Harmful and Undesirable: Book Censorship in Nazi Germany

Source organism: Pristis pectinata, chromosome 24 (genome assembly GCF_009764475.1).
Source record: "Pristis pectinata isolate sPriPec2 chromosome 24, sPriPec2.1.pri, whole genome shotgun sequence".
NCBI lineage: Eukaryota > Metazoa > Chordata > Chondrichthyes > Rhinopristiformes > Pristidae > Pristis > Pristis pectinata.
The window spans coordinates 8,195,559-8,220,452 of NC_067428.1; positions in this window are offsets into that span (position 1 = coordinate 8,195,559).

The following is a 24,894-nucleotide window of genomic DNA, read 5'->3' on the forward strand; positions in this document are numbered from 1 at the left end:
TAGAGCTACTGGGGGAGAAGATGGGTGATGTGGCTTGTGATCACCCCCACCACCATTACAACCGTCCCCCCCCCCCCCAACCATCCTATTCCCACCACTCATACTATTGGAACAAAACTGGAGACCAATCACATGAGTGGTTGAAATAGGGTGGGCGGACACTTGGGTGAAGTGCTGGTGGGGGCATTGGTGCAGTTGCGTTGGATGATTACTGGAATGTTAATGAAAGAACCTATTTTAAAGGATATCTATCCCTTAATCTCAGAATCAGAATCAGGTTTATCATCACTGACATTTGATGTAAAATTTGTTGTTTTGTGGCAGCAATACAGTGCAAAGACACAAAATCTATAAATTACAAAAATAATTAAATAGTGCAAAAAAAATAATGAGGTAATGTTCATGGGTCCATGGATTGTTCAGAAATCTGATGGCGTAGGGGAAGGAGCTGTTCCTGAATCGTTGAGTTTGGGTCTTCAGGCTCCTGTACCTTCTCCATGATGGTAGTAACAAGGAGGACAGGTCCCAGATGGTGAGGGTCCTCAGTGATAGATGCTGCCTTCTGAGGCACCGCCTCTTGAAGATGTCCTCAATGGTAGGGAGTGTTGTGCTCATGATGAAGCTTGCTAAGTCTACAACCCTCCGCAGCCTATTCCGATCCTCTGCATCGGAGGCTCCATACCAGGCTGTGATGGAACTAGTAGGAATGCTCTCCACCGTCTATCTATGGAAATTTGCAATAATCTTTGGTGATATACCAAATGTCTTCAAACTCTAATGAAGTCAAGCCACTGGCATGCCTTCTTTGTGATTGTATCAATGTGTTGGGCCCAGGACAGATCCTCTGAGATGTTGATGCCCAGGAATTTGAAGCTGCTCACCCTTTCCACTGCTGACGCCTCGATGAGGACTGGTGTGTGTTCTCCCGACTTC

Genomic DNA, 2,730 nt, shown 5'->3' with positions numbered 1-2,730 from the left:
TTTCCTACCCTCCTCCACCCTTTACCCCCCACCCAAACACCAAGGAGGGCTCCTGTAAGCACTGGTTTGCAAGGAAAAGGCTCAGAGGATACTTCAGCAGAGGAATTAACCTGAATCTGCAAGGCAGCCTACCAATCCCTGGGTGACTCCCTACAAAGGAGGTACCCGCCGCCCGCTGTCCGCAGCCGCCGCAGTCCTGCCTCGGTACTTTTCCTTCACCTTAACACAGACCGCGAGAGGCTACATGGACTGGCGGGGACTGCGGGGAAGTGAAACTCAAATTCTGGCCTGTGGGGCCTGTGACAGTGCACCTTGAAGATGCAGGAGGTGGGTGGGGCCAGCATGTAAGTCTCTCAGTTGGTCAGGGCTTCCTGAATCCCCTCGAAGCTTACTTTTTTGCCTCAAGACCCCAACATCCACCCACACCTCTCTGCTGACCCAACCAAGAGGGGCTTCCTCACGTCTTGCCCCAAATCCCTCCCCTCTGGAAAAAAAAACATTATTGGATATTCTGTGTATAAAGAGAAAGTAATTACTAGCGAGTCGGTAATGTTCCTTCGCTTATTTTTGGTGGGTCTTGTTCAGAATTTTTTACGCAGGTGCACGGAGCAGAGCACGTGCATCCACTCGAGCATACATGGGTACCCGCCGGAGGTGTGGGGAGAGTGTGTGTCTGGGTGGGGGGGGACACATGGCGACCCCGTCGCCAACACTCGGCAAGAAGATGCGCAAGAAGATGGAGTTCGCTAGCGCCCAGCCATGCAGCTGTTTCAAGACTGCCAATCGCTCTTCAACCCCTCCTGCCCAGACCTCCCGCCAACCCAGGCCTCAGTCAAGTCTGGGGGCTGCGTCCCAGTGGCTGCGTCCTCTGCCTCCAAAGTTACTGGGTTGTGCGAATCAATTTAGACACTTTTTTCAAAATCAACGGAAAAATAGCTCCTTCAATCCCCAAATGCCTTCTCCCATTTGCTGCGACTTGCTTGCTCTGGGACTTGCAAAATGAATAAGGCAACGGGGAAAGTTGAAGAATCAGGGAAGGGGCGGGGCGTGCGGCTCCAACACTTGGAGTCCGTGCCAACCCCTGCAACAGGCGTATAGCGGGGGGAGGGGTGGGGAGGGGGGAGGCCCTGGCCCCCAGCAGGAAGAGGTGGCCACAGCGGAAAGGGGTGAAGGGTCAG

OverviewLike every authoritarian regime in history, Nazi Germany tried to inhibit ideological freedom through book censorship. Between 1933 and 1945, Hitler's party orchestrated a massive campaign to take control of all forms of communication in the nation. Although Nazi propaganda has been widely studied, modern historians have decidedly neglected book censorship. In this book, noted scholar Guenter Lewy offers the first comprehensive analysis in English language of the ways in which the Nazis exerted control over the creation, publication, and distribution of books by authors, publishers, bookstores, and libraries. While Goebbels' Propaganda Ministry played a leading role, other entities engaged in censorship, including the Ministry of Science, Education and Popular Culture, Rosenberg's Office for the Advancement of German Literature, and Bouhler's Party Commission for the Protection of National Socialist Literature. The Gestapo and the Security Service were also involved in the process of enforcement. All of these organizations often acted on their own initiative both on the state and on the local level. As a result of these overlapping jurisdictions, the process of control was disorderly. This illustrates once again that the Third Reich was monolithic in theory but polycratic in practice. This book explores not only how the Nazis implemented book censorship, but also the ways in which this process affected German intellectuals. It deals with the controversial issue of the so-called "inner immigrants" - authors who were opposed to National Socialism but chose to remain in Germany and concealed the true meaning of their writings by way of allegories or parables, such as Gottfried Benn, Gerhart Hauptmann, Ernst Junger, Jochen Klepper, and Ernst Wiechert. Describing the fate of writers and publishers who came into conflict with the organs of censorship, Lewy provides a disconcerting and realistic portrait of intellectual life under the Nazi dictatorship.